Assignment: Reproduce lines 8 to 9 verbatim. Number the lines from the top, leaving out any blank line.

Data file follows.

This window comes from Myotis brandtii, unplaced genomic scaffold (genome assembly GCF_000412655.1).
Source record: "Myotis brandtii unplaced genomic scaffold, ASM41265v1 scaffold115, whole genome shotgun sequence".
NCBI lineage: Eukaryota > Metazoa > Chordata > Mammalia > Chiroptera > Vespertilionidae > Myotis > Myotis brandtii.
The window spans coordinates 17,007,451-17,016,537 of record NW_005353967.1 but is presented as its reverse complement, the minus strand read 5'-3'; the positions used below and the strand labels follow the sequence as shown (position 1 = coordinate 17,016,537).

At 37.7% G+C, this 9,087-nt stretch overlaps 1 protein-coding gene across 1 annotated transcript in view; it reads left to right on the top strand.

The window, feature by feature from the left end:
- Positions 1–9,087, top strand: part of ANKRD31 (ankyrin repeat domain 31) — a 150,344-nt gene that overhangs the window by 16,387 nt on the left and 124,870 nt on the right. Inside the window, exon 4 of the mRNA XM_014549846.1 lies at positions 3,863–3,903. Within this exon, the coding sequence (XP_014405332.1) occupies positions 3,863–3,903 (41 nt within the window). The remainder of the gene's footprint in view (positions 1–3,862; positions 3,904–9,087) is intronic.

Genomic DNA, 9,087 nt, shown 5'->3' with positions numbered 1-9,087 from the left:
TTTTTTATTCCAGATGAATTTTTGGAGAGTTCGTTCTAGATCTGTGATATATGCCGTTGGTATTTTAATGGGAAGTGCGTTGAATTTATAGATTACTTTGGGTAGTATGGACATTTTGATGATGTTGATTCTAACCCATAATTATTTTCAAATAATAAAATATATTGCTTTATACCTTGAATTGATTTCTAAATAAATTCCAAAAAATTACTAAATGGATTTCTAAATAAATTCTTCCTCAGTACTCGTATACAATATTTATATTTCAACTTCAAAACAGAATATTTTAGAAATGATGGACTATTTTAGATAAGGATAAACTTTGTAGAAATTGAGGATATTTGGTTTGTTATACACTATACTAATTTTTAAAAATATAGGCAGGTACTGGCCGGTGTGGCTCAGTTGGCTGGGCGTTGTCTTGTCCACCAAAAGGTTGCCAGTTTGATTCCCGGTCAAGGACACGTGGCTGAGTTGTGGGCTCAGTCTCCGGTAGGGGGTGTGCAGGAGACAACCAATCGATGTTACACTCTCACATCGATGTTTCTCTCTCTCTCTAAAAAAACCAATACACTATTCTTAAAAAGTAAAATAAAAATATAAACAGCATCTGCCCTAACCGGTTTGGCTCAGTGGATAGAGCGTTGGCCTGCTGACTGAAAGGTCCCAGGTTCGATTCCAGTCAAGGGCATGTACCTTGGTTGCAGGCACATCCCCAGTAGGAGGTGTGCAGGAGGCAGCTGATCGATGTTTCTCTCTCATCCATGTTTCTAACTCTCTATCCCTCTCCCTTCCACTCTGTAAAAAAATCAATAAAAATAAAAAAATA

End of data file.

Genomic DNA, 9,087 nt, shown 5'->3' with positions numbered 1-9,087 from the left:
TTTTTTATTCCAGATGAATTTTTGGAGAGTTCGTTCTAGATCTGTGATATATGCCGTTGGTATTTTAATGGGAAGTGCGTTGAATTTATAGATTACTTTGGGTAGTATGGACATTTTGATGATGTTGATTCTAACCCATAATTATTTTCAAATAATAAAATATATTGCTTTATACCTTGAATTGATTTCTAAATAAATTCCAAAAAATTACTAAATGGATTTCTAAATAAATTCTTCCTCAGTACTCGTATACAATATTTATATTTCAACTTCAAAACAGAATATTTTAGAAATGATGGACTATTTTAGATAAGGATAAACTTTGTAGAAATTGAGGATATTTGGTTTGTTATACACTATACTAATTTTTAAAAATATAGGCAGGTACTGGCCGGTGTGGCTCAGTTGGCTGGGCGTTGTCTTGTCCACCAAAAGGTTGCCAGTTTGATTCCCGGTCAAGGACACGTGGCTGAGTTGTGGGCTCAGTCTCCGGTAGGGGGTGTGCAGGAGACAACCAATCGATGTTACACTCTCACATCGATGTTTCTCTCTCTCTCTAAAAAAACCAATACACTATTCTTAAAAAGTAAAATAAAAATATAAACAGCATCTGCCCTAACCGGTTTGGCTCAGTGGATAGAGCGTTGGCCTGCTGACTGAAAGGTCCCAGGTTCGATTCCAGTCAAGGGCATGTACCTTGGTTGCAGGCACATCCCCAGTAGGAGGTGTGCAGGAGGCAGCTGATCGATGTTTCTCTCTCATCCATGTTTCTAACTCTCTATCCCTCTCCCTTCCACTCTGTAAAAAAATCAATAAAAATAAAAAAATA